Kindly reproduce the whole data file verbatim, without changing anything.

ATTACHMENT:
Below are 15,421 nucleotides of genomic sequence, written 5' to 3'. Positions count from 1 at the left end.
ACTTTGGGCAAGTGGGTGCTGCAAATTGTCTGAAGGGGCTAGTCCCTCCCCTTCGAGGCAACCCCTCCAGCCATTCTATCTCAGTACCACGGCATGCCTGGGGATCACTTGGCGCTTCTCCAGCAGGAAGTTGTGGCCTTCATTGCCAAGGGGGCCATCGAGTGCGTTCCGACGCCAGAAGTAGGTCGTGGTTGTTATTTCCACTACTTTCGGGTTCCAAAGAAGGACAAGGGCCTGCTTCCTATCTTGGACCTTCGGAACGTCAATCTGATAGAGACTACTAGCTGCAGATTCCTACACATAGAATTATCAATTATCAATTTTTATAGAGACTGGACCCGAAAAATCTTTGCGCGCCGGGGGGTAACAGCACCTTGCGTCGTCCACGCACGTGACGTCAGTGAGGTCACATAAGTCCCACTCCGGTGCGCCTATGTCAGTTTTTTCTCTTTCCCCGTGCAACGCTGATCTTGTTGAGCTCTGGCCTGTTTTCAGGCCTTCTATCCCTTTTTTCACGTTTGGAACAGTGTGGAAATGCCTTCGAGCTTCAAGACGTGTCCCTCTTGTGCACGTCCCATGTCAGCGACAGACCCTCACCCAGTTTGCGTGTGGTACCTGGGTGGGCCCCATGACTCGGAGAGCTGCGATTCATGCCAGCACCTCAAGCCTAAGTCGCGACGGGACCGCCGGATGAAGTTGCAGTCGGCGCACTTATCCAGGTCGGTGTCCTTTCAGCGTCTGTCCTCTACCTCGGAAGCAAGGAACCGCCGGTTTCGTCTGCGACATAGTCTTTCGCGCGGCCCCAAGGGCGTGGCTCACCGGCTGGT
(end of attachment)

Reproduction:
Below are 15,421 nucleotides of genomic sequence, written 5' to 3'. Positions count from 1 at the left end.
ACTTTGGGCAAGTGGGTGCTGCAAATTGTCTGAAGGGGCTAGTCCCTCCCCTTCGAGGCAACCCCTCCAGCCATTCTATCTCAGTACCACGGCATGCCTGGGGATCACTTGGCGCTTCTCCAGCAGGAAGTTGTGGCCTTCATTGCCAAGGGGGCCATCGAGTGCGTTCCGACGCCAGAAGTAGGTCGTGGTTGTTATTTCCACTACTTTCGGGTTCCAAAGAAGGACAAGGGCCTGCTTCCTATCTTGGACCTTCGGAACGTCAATCTGATAGAGACTACTAGCTGCAGATTCCTACACATAGAATTATCAATTATCAATTTTTATAGAGACTGGACCCGAAAAATCTTTGCGCGCCGGGGGGTAACAGCACCTTGCGTCGTCCACGCACGTGACGTCAGTGAGGTCACATAAGTCCCACTCCGGTGCGCCTATGTCAGTTTTTTCTCTTTCCCCGTGCAACGCTGATCTTGTTGAGCTCTGGCCTGTTTTCAGGCCTTCTATCCCTTTTTTCACGTTTGGAACAGTGTGGAAATGCCTTCGAGCTTCAAGACGTGTCCCTCTTGTGCACGTCCCATGTCAGCGACAGACCCTCACCCAGTTTGCGTGTGGTACCTGGGTGGGCCCCATGACTCGGAGAGCTGCGATTCATGCCAGCACCTCAAGCCTAAGTCGCGACGGGACCGCCGGATGAAGTTGCAGTCGGCGCACTTATCCAGGTCGGTGTCCTTTCAGCGTCTGTCCTCTACCTCGGAAGCAAGGAACCGCCGGTTTCGTCTGCGACATAGTCTTTCGCGCGGCCCCAAGGGCGTGGCTCACCGGCTGGT